But the presidential race raced back to gaffes over trade policy when Mother Jones posted amazingly candid footage of Romney speaking to millionaires at a fundraiser. In the videos, Romney straightforwardly outlines campaign strategy. In one video, Romney said he doesn’t care about getting the vote of the 47 percent of Americans that don’t pay taxes because he doesn’t believe he can convince them to “take personal responsibility and care for their lives.” The Obama team retaliated in a statement: “It's shocking that a candidate for president of the United States would go behind closed doors and declare to a group of wealthy donors that half the American people view themselves as ‘victims,’ entitled to handouts, and are unwilling to take ‘personal responsibility’ for their lives. It’s hard to serve as president for all Americans when you’ve disdainfully written off half the nation.”
Ohioans love their local schools, a new survey shows. The survey also found Ohioans trust their local school boards of education with education-related decisions, but they really don’t trust the state superintendent, governor or legislature.Hamilton County courts want to go paperless. The move would save money and space and make the system more efficient.
County budget meetings are still chugging along. Different department directors are still pleading for no cuts, but the commissioners insist cuts have to be made somewhere.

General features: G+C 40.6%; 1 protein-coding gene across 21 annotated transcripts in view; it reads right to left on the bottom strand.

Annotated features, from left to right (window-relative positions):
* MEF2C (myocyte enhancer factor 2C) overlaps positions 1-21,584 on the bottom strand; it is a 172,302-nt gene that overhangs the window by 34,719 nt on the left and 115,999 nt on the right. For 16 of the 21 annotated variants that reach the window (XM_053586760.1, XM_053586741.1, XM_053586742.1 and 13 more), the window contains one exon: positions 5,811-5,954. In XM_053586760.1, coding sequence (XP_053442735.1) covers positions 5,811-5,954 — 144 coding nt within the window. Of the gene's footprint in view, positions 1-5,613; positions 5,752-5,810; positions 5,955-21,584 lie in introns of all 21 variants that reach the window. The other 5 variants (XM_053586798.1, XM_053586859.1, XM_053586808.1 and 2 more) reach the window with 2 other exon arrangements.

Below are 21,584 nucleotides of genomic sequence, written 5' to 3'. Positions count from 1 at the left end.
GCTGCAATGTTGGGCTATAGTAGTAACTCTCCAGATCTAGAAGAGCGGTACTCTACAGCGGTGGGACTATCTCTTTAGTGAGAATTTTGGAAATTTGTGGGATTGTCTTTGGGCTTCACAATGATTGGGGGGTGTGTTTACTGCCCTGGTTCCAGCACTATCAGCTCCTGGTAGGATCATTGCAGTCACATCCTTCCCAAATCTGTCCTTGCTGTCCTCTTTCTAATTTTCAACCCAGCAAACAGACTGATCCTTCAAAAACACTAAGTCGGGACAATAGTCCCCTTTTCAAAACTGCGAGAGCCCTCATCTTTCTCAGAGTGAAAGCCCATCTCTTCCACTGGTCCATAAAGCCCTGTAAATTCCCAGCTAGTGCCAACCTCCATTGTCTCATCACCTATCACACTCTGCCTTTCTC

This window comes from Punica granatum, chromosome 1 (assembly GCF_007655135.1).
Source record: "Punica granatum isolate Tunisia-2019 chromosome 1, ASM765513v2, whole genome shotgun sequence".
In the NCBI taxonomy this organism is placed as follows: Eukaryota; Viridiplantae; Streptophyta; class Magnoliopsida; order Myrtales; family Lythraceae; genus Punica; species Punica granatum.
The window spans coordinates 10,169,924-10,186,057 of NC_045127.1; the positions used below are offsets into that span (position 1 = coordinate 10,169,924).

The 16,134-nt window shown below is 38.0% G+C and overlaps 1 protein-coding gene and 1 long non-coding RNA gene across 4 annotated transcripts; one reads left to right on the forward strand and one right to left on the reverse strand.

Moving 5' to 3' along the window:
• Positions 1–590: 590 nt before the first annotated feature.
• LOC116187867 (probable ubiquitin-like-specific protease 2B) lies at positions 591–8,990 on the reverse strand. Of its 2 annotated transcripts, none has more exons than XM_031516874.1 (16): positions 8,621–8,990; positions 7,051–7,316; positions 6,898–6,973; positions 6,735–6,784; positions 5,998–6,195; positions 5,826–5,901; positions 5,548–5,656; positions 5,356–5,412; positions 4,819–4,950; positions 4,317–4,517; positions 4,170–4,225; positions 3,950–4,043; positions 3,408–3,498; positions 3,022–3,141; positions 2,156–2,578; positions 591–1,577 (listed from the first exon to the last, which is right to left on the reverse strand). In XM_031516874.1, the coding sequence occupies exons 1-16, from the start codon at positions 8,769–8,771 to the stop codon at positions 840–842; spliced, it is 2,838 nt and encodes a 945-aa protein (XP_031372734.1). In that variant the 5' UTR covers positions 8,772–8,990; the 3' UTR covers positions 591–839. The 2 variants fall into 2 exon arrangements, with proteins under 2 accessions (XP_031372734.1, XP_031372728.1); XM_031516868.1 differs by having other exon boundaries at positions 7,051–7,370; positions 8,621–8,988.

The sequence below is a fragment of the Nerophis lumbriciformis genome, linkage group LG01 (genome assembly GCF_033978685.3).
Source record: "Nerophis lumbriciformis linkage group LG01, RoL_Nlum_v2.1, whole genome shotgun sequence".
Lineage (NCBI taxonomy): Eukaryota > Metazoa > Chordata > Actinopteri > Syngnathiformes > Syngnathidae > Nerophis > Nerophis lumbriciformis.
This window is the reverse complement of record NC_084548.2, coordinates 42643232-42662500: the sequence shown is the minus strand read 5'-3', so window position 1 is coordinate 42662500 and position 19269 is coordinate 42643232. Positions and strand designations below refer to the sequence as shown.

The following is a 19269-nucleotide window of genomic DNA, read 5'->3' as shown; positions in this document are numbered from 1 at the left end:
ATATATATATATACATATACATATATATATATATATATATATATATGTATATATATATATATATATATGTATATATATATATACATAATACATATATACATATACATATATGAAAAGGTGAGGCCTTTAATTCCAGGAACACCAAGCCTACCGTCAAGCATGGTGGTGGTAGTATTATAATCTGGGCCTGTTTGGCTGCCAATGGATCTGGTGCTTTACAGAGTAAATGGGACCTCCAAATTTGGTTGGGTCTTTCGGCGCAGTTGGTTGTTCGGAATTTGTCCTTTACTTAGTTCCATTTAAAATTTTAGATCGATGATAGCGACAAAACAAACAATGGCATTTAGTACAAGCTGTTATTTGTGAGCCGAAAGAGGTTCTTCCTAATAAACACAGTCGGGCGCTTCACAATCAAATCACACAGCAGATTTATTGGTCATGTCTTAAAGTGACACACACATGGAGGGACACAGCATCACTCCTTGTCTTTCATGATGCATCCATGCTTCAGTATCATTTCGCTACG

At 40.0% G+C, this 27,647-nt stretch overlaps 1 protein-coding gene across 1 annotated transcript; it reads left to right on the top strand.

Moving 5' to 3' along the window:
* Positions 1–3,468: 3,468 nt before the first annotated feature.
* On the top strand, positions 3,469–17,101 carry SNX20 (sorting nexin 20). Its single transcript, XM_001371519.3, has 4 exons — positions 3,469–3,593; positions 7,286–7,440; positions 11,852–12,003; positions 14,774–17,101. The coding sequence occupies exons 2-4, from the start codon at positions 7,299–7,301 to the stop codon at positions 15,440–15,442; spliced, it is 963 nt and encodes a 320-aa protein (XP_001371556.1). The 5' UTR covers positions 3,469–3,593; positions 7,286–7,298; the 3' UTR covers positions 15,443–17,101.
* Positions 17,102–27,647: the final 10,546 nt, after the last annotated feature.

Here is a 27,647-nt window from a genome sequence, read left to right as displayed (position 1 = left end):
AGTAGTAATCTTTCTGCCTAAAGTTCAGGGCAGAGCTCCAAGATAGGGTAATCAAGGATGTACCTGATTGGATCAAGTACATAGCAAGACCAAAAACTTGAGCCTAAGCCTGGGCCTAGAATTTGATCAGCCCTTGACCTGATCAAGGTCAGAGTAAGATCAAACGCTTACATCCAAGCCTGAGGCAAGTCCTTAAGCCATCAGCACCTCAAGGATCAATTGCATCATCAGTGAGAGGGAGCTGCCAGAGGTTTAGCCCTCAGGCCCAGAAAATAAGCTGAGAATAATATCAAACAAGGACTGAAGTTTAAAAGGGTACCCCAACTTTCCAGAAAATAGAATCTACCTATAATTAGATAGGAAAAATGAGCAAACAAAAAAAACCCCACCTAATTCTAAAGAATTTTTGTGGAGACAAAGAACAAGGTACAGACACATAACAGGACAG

Cincinnati police announced a new Taser policy. The new policy disallows the use of frontal shots except in situations involving self-defense and the defense of others, reinforces the fact officers need to make sure such force is necessary and points out people have been injured due to Taser use. The new policy was brought about due to findings Taser use can kill in rare situations.
Cincinnati launched a national design competition for the decks over Fort Washington Way that will connect the Banks and Central Business District.
A new Hamilton County initiative to improve neighborhoods will tear down 700 dilapidated homes.
The streetcar’s yearlong delay got an explanation yesterday. A few issues are to blame, including the city’s ongoing conflict with Duke Energy over who has to pay for moving utility lines to accommodate for the streetcar.
The amount of people on Ohio’s death row is shrinking. After Donald Palmer’s execution, Ohio will drop to its lowest death row population since July 1995.
Ohio Secretary of State Jon Husted launched a mailing campaign to clean up voter rolls. Using data from U.S. Postal Service National Change of Address Registry, Husted mailed 70,000 former Ohioans encouraging them to cancel their voter registration. The action is a lot tamer than Republican-led efforts to purge voter rolls in other states, which states like Florida, Iowa and Colorado have backed out of — at least for now.
Duke Energy unveiled its new logo.
A new meta-analysis found fish oil may not live up to its health hype.
NASA is now saying faster-than-light travel may be possible and feasible. The technology would allow spaceships to travel to Mars in minutes. Still, the theory does have some problems.